The natural infinite analog of a (finite) Hamilton cycle is a two-way-infinite Hamilton path (connected spanning 2-valent subgraph). Although it is known that every connected 2*k*-valent infinite circulant graph has a two-way-infinite Hamilton path, there exist many such graphs that do not have a decomposition into *k* edge-disjoint two-way-infinite Hamilton paths. This contrasts with the finite case where it is conjectured that every 2*k*-valent connected circulant graph has a decomposition into *k* edge-disjoint Hamilton cycles. We settle the problem of decomposing 2*k*-valent infinite circulant graphs into *k* edge-disjoint two-way-infinite Hamilton paths for , in many cases when , and in many other cases including where the connection set is or .

*Correspondence coloring*, or *DP-coloring*, is a generalization of list coloring introduced recently by Dvořák and Postle [11]. In this article, we establish a version of Dirac's theorem on the minimum number of edges in critical graphs [9] in the framework of DP-colorings. A corollary of our main result answers a question posed by Kostochka and Stiebitz [15] on classifying list-critical graphs that satisfy Dirac's bound with equality.

Given a zero-sum function with , an orientation *D* of *G* with in for every vertex is called a β-orientation. A graph *G* is -connected if *G* admits a β-orientation for every zero-sum function β. Jaeger et al. conjectured that every 5-edge-connected graph is -connected. A graph is -extendable at vertex *v* if any preorientation at *v* can be extended to a β-orientation of *G* for any zero-sum function β. We observe that if every 5-edge-connected essentially 6-edge-connected graph is -extendable at any degree five vertex, then the above-mentioned conjecture by Jaeger et al. holds as well. Furthermore, applying the partial flow extension method of Thomassen and of Lovász et al., we prove that every graph with at least four edge-disjoint spanning trees is -connected. Consequently, every 5-edge-connected essentially 23-edge-connected graph is -extendable at any degree five vertex.

Let *k* and ℓ be positive integers. A *cycle with two blocks* is a digraph obtained by an orientation of an undirected cycle, which consists of two internally (vertex) disjoint paths of lengths at least *k* and ℓ, respectively, from a vertex to another one. A problem of Addario-Berry, Havet and Thomassé [*J. Combin. Theory Ser. B* **97** (2007), 620–626] asked if, given positive integers *k* and ℓ such that , any strongly connected digraph *D* containing no has chromatic number at most . In this article, we show that such digraph *D* has chromatic number at most , improving the previous upper bound of Cohen et al. [*Subdivisions of oriented cycles in digraphs with large chromatic number*, to appear]. We also show that if in addition *D* is Hamiltonian, then its underlying simple graph is -degenerate and thus the chromatic number of *D* is at most , which is tight.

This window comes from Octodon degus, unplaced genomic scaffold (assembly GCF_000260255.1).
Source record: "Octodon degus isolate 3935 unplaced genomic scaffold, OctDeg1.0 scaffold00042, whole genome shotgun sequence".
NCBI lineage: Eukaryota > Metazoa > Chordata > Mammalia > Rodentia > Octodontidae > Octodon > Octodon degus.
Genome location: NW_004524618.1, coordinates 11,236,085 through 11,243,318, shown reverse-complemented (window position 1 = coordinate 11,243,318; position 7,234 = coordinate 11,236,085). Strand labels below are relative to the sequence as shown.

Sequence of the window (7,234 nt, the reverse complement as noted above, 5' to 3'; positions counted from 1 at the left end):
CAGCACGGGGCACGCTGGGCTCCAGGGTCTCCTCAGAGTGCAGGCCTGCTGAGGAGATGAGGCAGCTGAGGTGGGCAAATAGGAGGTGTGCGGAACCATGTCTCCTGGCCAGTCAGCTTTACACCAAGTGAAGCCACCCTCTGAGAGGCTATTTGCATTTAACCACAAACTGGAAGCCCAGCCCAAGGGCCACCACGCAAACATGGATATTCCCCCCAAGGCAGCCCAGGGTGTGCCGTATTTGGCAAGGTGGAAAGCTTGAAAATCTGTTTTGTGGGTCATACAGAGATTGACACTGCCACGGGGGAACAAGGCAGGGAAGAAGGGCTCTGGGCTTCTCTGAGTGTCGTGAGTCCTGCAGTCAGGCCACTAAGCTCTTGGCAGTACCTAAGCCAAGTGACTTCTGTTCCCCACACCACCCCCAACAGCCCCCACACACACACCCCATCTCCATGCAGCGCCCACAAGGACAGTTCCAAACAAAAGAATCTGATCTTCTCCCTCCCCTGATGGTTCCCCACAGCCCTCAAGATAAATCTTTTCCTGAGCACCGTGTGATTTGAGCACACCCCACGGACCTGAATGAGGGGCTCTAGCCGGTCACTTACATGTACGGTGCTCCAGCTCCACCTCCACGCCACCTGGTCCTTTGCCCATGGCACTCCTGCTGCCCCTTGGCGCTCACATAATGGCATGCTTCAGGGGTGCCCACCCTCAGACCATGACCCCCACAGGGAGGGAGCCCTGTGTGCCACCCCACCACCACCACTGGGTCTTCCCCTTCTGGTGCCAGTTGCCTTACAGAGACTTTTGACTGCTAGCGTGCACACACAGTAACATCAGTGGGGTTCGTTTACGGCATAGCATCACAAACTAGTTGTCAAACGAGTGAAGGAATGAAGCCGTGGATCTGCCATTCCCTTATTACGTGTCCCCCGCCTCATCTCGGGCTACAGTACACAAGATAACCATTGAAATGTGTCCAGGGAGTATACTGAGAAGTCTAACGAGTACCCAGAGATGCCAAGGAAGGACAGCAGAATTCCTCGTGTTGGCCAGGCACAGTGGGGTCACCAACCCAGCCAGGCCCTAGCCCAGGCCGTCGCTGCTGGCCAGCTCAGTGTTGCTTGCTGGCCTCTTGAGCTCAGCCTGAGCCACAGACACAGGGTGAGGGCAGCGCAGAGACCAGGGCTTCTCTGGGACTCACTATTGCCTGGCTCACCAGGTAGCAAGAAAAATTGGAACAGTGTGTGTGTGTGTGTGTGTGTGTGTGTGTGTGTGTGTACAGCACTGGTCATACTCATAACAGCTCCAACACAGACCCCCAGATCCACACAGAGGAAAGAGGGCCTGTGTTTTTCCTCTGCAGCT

We prove the titular statement. This settles a problem of Chvátal from 1973 and encompasses earlier results of Thomassen, who showed it for *K*_{3}, and Collier and Schmeichel, who proved it for bipartite graphs. We also show that for every outerplanar graph there exists a planar hypohamiltonian graph containing it as an induced subgraph.

We study feedback vertex sets (FVS) in tournaments, which are orientations of complete graphs. As our main result, we show that any tournament on *n* nodes has at most 1.5949^{n} minimal FVS. This significantly improves the previously best upper bound of 1.6667^{n} by Fomin et al. [STOC 2016] and 1.6740^{n} by Gaspers and Mnich [*J. Graph Theory* **72**(1):72–89, 2013]. Our new upper bound almost matches the best-known lower bound of , due to Gaspers and Mnich. Our proof is algorithmic, and shows that all minimal FVS of tournaments can be enumerated in time .

The *star chromatic index* of a multigraph *G*, denoted , is the minimum number of colors needed to properly color the edges of *G* such that no path or cycle of length four is bicolored. A multigraph *G* is *star* *k**-edge-colorable* if . Dvořák, Mohar, and Šámal [Star chromatic index, *J. Graph Theory* **72** (2013), 313–326] proved that every subcubic multigraph is star 7-edge-colorable. They conjectured in the same article that every subcubic multigraph should be star 6-edge-colorable. In this article, we first prove that it is NP-complete to determine whether for an arbitrary graph *G*. This answers a question of Mohar. We then establish some structure results on subcubic multigraphs *G* with such that but for any , where . We finally apply the structure results, along with a simple discharging method, to prove that every subcubic multigraph *G* is star 6-edge-colorable if , and star 5-edge-colorable if , respectively, where is the maximum average degree of a multigraph *G*. This partially confirms the conjecture of Dvořák, Mohar, and Šámal.